Edited by Karin Bäckstrand and Eva Lövbrand
Chapter 37: Regime effectiveness
AbstractInitially the UN climate regime was quite dynamic in terms of institution-building. Both the UNFCCC and the Kyoto Protocol at the time represented a necessary start of the process in targeting emissions from the rich countries. However this approach has grown increasingly obsolete in the face of strongly increased emissions from the emerging economies. Thus, from a problem-solving effectiveness perspective in reducing emissions, the effectiveness of the regime is exceedingly low. This development necessitated a change from a top-down to a bottom-up approach. Given the unprecedented complexity of the issue and the urgent need to engage emerging economies, this is probably the only way forward. Given the present status of the negotiations, however, the ‘Paris Convention’ will probably be more of a new type of framework agreement rather than the detailed and comprehensive agreement needed to secure accountability and comparability. Moreover, unless public demand for strong climate policies increases considerably, any new agreement, irrespective of approach, will be insufficient to solve the problem of climate change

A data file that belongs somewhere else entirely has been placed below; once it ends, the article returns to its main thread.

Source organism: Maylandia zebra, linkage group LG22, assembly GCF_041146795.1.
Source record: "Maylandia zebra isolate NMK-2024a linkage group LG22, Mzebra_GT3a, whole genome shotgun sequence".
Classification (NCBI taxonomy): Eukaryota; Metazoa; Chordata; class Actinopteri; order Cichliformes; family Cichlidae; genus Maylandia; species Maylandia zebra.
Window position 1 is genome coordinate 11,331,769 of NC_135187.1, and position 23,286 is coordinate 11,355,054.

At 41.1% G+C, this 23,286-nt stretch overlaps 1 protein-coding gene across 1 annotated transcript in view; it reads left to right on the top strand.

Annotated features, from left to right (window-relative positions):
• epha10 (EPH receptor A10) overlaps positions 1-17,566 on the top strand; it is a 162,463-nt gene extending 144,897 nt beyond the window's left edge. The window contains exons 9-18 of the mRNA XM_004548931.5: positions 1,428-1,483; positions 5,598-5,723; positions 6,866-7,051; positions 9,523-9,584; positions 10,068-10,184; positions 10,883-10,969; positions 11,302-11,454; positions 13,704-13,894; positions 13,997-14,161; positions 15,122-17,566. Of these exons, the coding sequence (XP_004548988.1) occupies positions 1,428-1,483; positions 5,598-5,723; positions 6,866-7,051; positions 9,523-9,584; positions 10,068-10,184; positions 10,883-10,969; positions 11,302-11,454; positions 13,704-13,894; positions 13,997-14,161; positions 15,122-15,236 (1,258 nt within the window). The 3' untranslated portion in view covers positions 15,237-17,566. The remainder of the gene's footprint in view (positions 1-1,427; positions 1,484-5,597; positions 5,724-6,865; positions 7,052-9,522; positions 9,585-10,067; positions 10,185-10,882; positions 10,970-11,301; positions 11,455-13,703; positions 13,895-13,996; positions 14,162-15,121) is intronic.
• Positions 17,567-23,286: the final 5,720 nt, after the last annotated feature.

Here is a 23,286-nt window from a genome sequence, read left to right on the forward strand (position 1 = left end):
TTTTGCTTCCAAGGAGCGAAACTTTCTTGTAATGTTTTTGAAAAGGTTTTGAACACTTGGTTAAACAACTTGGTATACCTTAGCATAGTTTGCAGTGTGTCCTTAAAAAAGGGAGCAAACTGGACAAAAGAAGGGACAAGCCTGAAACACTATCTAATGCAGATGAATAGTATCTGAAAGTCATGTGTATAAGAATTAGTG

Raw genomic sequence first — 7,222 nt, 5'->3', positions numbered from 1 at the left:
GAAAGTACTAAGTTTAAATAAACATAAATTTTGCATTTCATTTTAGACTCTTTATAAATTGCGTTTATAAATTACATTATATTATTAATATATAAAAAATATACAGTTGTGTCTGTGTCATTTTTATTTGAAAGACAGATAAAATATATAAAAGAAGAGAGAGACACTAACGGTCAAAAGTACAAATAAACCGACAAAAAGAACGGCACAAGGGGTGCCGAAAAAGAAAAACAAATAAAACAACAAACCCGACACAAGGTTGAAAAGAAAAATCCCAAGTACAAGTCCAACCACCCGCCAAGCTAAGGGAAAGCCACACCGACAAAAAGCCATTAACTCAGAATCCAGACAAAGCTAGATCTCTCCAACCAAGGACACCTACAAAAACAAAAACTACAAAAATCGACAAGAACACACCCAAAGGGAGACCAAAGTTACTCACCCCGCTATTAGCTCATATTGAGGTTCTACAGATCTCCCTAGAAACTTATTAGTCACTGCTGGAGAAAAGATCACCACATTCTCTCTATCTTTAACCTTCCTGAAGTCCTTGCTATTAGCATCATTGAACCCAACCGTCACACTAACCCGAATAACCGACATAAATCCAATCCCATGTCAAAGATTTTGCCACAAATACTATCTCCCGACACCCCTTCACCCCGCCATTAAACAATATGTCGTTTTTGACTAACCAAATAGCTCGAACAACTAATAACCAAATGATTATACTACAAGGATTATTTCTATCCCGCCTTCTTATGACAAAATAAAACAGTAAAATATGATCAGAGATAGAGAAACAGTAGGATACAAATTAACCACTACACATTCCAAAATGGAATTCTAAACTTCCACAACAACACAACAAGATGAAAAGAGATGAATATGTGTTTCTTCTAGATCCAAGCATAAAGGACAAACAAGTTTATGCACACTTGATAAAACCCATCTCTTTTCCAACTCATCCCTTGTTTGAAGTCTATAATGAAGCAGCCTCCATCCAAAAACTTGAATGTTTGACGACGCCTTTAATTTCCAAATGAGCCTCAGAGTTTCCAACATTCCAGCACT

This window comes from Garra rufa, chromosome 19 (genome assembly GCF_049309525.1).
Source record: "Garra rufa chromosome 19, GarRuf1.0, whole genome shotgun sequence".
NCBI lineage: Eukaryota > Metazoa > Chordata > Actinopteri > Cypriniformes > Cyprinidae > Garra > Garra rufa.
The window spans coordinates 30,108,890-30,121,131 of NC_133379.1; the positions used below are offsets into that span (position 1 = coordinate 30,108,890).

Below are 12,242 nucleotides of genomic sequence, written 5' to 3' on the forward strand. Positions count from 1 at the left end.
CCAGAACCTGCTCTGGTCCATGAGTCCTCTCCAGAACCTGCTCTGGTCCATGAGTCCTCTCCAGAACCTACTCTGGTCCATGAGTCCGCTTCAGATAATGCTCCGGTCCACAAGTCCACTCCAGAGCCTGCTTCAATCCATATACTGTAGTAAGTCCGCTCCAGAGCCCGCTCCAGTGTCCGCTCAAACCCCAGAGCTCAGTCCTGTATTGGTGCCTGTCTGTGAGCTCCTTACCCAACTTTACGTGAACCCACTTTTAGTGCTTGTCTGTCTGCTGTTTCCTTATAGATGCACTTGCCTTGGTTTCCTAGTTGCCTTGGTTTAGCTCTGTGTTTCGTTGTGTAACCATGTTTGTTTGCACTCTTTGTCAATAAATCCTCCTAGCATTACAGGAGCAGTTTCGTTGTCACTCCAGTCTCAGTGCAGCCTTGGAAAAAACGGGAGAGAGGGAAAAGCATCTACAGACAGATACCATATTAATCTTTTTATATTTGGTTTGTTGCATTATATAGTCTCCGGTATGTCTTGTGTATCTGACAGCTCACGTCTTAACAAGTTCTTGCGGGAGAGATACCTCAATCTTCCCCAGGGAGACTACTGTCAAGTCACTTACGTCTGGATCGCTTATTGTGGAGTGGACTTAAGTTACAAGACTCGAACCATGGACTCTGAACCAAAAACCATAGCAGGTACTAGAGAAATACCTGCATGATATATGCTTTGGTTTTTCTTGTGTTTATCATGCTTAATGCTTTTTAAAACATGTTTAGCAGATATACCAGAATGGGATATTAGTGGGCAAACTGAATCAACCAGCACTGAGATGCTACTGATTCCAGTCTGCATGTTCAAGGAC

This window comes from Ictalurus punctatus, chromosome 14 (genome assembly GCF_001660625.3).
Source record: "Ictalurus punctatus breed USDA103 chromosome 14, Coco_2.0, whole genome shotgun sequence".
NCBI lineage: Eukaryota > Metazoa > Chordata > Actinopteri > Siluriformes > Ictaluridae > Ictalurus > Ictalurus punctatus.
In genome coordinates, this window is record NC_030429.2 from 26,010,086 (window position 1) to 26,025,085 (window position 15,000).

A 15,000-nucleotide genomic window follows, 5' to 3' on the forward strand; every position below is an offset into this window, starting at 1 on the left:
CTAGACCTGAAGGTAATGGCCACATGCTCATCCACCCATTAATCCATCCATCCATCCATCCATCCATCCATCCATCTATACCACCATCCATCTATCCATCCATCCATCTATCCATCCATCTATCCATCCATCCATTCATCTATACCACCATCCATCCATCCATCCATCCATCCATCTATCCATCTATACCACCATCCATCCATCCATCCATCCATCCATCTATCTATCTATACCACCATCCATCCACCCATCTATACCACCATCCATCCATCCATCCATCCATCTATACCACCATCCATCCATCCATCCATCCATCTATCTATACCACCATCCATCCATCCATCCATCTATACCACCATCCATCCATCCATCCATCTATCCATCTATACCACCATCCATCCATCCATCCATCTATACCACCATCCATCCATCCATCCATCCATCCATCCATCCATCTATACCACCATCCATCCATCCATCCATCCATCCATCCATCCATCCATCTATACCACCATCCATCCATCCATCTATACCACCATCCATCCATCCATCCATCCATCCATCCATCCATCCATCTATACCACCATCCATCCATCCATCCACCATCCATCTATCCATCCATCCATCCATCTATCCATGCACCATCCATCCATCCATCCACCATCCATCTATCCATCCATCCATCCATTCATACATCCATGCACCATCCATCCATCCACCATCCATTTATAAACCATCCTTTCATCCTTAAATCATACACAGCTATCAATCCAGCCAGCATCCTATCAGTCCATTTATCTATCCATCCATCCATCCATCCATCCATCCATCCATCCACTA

You are not authenticated to view the full text of this chapter or article.
Elgaronline requires a subscription or purchase to access the full text of books or journals. Please login through your library system or with your personal username and password on the homepage.
Non-subscribers can freely search the site, view abstracts/ extracts and download selected front matter and introductory chapters for personal use.
Your library may not have purchased all subject areas. If you are authenticated and think you should have access to this title, please contact your librarian.